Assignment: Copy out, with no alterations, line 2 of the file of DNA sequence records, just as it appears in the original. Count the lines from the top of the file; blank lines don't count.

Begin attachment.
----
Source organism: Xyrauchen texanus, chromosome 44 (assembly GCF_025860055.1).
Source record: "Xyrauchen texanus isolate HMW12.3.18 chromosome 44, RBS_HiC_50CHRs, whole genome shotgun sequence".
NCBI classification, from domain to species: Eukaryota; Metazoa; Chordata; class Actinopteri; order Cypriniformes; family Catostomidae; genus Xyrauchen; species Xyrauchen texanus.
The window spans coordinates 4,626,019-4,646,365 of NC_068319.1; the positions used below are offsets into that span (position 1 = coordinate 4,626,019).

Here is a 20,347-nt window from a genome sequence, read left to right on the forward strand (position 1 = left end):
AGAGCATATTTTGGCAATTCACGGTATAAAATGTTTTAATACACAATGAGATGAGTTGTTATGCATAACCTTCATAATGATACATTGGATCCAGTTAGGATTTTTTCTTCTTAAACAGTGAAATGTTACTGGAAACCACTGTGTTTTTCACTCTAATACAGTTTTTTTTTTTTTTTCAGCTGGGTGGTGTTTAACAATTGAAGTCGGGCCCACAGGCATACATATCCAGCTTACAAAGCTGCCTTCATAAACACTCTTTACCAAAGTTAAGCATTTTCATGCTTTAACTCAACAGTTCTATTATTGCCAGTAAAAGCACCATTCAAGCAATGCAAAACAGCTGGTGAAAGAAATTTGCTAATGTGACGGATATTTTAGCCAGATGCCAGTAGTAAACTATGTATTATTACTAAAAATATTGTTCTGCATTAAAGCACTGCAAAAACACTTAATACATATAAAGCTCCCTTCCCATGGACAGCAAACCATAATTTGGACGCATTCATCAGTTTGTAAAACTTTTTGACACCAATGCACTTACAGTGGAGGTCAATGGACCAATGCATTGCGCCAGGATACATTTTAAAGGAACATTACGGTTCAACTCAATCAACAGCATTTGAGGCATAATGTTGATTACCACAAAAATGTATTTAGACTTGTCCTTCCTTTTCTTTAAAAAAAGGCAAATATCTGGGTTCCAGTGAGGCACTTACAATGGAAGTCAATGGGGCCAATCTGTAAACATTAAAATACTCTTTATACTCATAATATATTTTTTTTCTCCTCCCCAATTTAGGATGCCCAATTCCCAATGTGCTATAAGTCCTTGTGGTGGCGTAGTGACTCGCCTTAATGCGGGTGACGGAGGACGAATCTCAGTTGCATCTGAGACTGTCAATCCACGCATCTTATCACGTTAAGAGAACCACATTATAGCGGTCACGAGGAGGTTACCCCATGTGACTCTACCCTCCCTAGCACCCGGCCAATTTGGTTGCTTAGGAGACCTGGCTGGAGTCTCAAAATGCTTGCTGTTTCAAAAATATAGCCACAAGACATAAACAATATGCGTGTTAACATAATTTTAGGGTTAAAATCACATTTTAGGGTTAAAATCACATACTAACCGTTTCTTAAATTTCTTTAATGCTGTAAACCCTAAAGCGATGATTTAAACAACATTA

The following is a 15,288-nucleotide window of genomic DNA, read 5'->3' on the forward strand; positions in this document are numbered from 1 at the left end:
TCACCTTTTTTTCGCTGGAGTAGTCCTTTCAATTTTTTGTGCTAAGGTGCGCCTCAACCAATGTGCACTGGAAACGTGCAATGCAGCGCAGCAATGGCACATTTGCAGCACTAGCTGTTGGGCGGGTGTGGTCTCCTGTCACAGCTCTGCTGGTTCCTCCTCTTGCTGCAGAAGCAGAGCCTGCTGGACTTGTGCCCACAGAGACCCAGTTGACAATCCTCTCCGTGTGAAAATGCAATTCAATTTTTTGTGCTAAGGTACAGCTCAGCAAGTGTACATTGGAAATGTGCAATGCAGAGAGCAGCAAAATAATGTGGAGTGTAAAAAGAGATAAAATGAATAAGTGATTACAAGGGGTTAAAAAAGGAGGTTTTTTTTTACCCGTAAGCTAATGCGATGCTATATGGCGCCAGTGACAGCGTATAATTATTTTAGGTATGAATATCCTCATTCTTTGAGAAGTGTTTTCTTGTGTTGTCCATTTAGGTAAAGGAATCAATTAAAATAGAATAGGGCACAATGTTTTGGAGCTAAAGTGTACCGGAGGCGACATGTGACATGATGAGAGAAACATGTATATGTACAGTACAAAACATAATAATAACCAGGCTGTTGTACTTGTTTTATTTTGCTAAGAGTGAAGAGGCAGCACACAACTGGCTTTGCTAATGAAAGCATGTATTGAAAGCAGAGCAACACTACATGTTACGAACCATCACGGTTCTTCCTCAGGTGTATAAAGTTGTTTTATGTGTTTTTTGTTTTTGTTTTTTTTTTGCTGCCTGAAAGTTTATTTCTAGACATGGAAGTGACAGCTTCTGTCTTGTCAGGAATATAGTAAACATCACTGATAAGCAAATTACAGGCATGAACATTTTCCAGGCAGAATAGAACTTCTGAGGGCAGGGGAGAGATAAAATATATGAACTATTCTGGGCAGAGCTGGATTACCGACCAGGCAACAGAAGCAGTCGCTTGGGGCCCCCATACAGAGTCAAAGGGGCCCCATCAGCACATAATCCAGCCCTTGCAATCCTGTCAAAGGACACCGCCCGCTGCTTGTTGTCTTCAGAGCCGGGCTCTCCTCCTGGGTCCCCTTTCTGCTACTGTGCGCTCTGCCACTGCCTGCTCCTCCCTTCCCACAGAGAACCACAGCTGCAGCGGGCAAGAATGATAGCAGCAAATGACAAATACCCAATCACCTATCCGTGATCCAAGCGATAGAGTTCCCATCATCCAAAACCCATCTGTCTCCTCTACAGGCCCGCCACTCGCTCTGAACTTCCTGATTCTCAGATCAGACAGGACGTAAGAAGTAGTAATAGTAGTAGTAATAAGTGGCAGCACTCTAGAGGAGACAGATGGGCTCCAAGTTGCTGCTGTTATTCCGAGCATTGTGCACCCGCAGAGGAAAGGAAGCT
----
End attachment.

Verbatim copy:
Source record: "Xyrauchen texanus isolate HMW12.3.18 chromosome 44, RBS_HiC_50CHRs, whole genome shotgun sequence".